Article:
France/United Kingdom/Czech Republic
136 minutes

Novelist-turned-director Christophe Honoré may be one of the most intriguing and consistent young filmmakers in modern French cinema. But with Les Bien-aimés he turns out both his most ambicious work, and his greatest misstep. Returning to the musical framework of his most successful film, Les Chansons d'amour (2007), here paired with the sentimental gravity of his finest work, La Belle personne (2008), Mr. Honoré attempts an updated, lovelorn family saga in a Jacques Demy-meets-François Truffaut style that, despite its stellar cast, never really gels.

     At heart, this is the tale of forty years in the life of Madeleine, who starts out in 1964 as a frothy shoe store salesgirl played by Ludivine Sagnier and finds love with a handsome Czech doctor (Rasha Bokvic) whom she marries and has a daughter with. But his philandering and the Prague spring break up the marriage, leading her to return and become the wife of a military man while keeping up an on-and-off affair with the ex-husband. The story moves forward in irregular increments, and by the 1990s Catherine Deneuve has taken up the role of Madeleine and Milos Forman that of the ex-husband, with their daughter Véra having grown up into Ms. Deneuve's own daughter, Chiara Mastroianni. Véra seems fated to repeat her mother's mistake of falling in love with a man who doesn't love her back while spurring the one who does.

     And while there is nothing inherently wrong with the premise, it's Mr. Honoré's approach that rankles: Alex Beaupain's songs, seemingly inserted at random intervals, never truly fit the narrative and bring a misjudged frothiness into what is essentially a progressively darker and melancholy study of love. This worked on Les Chansons d'amour but doesn't here, with the effect of underlining the inability of the director in sustaining a cohesive tone throughout the film - best-seen in the unfortunately tone-deaf Canadian interlude set on 9/11, whose well-meaning attempt at juxtaposing global and personal tragedy is shockingly banal coming from someone we have known much more sensitive and attentive. The film's inexplicably leisurely construction, as a series of disjointed episodes stitched together to make a particular point, is also rather surprising coming from a writer.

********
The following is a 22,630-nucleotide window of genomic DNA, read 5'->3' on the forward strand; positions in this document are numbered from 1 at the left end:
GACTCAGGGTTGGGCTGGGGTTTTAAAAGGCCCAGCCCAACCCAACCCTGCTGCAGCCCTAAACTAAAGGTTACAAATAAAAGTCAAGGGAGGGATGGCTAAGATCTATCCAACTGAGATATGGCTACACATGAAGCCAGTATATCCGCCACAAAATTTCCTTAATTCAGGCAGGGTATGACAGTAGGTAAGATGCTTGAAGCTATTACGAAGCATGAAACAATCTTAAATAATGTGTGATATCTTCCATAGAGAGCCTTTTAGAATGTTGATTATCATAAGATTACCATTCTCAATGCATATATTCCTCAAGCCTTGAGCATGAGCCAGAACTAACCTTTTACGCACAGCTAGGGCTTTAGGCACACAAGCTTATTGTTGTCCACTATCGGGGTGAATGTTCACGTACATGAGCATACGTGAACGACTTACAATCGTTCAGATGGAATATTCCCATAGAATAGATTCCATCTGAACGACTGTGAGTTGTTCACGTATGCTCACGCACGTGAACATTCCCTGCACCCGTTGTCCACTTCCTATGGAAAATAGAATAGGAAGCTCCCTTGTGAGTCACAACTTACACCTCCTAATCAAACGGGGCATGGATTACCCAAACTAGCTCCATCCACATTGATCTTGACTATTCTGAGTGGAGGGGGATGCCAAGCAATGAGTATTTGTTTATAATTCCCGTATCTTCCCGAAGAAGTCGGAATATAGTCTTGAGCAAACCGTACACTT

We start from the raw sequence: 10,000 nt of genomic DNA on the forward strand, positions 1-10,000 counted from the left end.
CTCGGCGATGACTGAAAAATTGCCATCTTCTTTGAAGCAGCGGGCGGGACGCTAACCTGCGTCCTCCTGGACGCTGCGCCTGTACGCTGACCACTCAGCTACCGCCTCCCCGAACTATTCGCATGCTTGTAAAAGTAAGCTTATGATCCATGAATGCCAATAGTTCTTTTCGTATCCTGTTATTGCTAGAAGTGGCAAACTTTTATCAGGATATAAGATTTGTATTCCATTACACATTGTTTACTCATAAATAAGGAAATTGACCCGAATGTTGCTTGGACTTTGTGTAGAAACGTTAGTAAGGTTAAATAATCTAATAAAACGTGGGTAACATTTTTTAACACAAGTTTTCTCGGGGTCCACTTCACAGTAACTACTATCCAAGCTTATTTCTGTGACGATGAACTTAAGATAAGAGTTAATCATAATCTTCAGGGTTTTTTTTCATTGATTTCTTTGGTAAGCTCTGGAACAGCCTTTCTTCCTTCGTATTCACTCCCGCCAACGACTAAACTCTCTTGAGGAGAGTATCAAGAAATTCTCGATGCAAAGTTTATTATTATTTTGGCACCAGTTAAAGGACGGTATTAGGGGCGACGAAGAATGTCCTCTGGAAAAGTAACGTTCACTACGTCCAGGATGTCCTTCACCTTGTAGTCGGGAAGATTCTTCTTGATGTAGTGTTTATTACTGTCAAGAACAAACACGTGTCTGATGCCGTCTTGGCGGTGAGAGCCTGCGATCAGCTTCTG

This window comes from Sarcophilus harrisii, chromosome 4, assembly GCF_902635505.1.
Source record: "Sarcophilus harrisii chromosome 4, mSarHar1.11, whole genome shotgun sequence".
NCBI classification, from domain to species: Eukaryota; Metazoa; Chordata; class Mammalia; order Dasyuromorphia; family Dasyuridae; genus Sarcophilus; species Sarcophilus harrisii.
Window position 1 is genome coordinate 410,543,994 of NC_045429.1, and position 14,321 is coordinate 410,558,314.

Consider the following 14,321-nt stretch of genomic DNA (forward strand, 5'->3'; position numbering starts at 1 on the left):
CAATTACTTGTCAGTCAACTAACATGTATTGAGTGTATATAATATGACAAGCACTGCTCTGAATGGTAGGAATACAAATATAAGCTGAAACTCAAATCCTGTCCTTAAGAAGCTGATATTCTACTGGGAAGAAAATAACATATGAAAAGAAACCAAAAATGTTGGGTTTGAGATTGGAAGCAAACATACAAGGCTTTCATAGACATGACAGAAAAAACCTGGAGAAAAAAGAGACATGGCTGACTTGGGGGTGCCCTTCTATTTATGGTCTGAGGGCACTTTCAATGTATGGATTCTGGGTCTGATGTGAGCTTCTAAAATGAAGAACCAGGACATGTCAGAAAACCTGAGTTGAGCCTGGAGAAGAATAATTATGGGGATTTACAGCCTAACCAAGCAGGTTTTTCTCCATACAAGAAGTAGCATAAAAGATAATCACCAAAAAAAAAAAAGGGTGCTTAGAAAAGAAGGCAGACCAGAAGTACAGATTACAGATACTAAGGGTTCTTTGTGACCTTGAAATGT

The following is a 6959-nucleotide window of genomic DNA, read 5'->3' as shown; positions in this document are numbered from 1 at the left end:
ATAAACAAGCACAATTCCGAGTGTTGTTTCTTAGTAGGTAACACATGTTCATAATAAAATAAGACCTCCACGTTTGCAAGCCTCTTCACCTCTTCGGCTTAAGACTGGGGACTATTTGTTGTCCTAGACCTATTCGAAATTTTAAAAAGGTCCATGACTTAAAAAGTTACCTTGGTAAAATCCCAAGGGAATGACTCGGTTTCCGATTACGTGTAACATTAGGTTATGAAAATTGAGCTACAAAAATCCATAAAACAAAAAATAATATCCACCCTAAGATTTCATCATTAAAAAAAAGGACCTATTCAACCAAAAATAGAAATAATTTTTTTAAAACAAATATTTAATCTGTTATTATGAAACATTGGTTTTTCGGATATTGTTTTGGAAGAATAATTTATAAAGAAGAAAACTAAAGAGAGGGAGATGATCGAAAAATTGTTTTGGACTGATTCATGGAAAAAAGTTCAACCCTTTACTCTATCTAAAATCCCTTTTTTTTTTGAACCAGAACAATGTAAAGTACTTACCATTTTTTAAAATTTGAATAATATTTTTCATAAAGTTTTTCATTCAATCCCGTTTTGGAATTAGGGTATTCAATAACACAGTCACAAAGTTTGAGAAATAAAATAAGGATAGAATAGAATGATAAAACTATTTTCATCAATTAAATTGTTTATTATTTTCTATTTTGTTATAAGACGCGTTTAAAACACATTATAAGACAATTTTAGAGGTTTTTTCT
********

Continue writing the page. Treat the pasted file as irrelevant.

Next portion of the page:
To be sure, there is good stuff here - the dialogue is often very sharp, the cast performs admirably (with a touching Ms. Deneuve front and center), and there are flashes of visual inventiveness (especially in the earlier, period sections) that suggest there's not much wrong with Les Bien-aimés that couldn't have been sorted out. But instead we have a sprawling, overlong wisp of a film that seems to have gotten lost on its way to the big screen.

Starring Chiara Mastroianni, Catherine Deneuve, Ludivine Sagnier, Louis Garrel, Paul Schneider, Milos Forman, Rasha Bokvic; and Michel Delpech.
     Directed by Christophe Honoré; written by mr. Honoré with Adam Thirlwell; music and songs by Alex Beaupain; director of photography (colour, processing by Éclair, widescreen), Rémy Chevrin; production designer, Samuel Deshors; costume designer, Pascaline Chavanne; film editor, Chantal Hymans.
     A Why Not Productions presentation of a Why Not Productions/France 2 Cinéma/Sixteen Films/Negativ co-production, with the participation of Canal Plus, France Télévisions, Orange Cinéma Séries; with the support of the Île-de-France Region, Sofica Soficinéma 7, Czech Motion Picture Support Fund, SACEM Support Fund. (French distributor, Le Pacte. World sales, Celluloid Dreams.)
     Screened: distributor advance press screening, Medeia King 1 (Lisbon), September 21st 2011.  


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